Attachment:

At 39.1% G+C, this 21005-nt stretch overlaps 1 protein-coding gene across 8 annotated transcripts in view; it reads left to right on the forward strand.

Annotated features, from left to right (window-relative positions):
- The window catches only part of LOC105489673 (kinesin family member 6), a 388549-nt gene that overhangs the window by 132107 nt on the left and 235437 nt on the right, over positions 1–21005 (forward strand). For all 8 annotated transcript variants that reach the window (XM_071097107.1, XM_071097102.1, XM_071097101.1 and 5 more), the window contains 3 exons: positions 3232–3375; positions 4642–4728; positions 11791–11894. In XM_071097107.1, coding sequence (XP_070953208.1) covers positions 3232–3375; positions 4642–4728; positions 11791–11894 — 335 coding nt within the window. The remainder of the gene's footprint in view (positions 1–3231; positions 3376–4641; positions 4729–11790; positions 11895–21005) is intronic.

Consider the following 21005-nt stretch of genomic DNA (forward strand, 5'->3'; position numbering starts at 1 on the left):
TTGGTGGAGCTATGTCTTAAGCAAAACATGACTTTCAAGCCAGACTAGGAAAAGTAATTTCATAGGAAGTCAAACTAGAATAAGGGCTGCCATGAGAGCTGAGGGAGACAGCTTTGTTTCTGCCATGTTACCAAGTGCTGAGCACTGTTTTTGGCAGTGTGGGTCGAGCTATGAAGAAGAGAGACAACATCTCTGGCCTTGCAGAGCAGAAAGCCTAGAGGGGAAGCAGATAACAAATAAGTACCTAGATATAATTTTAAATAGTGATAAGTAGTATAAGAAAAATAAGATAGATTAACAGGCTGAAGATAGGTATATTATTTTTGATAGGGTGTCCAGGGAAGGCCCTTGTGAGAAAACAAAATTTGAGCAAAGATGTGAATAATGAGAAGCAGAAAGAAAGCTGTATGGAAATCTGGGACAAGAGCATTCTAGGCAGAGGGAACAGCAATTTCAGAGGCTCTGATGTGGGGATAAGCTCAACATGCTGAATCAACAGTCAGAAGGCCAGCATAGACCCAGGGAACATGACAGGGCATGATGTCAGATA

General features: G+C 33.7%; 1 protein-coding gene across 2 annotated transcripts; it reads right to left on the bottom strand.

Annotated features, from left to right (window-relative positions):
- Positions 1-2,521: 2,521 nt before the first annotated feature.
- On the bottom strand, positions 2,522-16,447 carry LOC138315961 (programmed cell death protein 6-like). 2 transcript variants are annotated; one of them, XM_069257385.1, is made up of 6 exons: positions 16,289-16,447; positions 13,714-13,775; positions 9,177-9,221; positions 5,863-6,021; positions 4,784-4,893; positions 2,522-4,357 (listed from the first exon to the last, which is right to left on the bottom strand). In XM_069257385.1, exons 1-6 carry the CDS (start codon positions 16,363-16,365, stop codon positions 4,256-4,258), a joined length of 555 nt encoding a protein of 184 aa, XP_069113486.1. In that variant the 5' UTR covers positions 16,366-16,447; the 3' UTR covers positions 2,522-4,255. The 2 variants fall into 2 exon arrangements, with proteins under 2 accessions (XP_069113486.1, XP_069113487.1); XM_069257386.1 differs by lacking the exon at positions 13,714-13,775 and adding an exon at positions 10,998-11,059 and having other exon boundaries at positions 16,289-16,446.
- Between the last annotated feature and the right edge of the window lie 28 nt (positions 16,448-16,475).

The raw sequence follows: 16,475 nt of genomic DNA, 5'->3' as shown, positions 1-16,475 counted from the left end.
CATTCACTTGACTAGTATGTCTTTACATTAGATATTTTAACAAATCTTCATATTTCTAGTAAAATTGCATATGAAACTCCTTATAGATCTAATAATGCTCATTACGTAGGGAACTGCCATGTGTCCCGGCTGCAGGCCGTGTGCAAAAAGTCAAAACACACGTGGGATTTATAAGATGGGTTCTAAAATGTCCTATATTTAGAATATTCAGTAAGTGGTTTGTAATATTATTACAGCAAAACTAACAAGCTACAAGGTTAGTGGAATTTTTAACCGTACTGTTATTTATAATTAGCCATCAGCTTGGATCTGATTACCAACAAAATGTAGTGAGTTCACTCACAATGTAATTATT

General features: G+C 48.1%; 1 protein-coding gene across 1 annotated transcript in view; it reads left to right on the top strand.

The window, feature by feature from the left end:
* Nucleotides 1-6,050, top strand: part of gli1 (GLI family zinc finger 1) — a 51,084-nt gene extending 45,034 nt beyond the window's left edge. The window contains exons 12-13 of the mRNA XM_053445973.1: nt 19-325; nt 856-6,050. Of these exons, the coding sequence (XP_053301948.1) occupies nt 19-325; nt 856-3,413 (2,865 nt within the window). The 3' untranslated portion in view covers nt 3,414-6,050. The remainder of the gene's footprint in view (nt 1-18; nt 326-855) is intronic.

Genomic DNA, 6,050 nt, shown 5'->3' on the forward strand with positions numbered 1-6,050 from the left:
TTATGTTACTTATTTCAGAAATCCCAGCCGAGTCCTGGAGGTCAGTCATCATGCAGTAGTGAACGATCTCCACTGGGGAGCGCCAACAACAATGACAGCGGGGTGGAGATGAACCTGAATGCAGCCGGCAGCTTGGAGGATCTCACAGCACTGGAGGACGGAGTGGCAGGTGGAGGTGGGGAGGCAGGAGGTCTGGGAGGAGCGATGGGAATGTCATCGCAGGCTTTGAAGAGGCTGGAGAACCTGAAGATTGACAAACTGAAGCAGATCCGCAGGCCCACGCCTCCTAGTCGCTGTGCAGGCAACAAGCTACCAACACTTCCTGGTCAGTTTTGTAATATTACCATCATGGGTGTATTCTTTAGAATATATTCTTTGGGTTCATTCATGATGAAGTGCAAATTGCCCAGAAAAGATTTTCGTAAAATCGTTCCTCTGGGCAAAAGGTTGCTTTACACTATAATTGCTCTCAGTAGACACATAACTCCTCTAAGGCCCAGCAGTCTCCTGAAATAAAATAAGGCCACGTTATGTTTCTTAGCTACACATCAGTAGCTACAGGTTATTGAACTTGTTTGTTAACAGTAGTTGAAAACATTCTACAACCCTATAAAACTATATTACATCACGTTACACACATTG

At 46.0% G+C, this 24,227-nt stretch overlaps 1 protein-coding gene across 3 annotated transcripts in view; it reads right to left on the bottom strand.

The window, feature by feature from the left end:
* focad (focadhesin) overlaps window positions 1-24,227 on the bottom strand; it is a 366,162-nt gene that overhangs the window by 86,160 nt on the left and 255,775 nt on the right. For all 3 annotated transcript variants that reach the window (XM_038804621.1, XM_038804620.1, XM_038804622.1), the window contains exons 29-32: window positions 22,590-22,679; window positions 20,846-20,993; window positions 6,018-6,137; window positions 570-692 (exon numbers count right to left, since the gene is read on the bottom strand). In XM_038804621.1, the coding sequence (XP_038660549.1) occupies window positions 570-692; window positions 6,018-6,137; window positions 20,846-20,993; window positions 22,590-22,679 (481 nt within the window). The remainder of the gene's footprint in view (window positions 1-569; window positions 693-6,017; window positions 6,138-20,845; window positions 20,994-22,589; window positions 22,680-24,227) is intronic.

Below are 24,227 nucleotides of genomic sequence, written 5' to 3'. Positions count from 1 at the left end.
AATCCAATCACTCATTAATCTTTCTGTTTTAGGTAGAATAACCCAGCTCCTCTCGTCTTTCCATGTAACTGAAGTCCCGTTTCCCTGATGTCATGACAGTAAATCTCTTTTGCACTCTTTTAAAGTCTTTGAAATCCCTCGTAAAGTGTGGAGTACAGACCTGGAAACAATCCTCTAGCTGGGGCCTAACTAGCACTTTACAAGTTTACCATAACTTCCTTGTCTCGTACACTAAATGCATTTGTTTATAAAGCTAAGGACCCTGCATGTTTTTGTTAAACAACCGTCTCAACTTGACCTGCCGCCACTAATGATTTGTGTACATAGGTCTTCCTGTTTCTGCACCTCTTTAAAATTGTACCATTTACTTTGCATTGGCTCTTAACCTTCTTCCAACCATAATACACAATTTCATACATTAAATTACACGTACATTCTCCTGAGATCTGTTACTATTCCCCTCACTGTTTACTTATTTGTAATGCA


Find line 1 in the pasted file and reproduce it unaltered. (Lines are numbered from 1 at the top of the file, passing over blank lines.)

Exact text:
At 39.1% G+C, this 21005-nt stretch overlaps 1 protein-coding gene across 8 annotated transcripts in view; it reads left to right on the forward strand.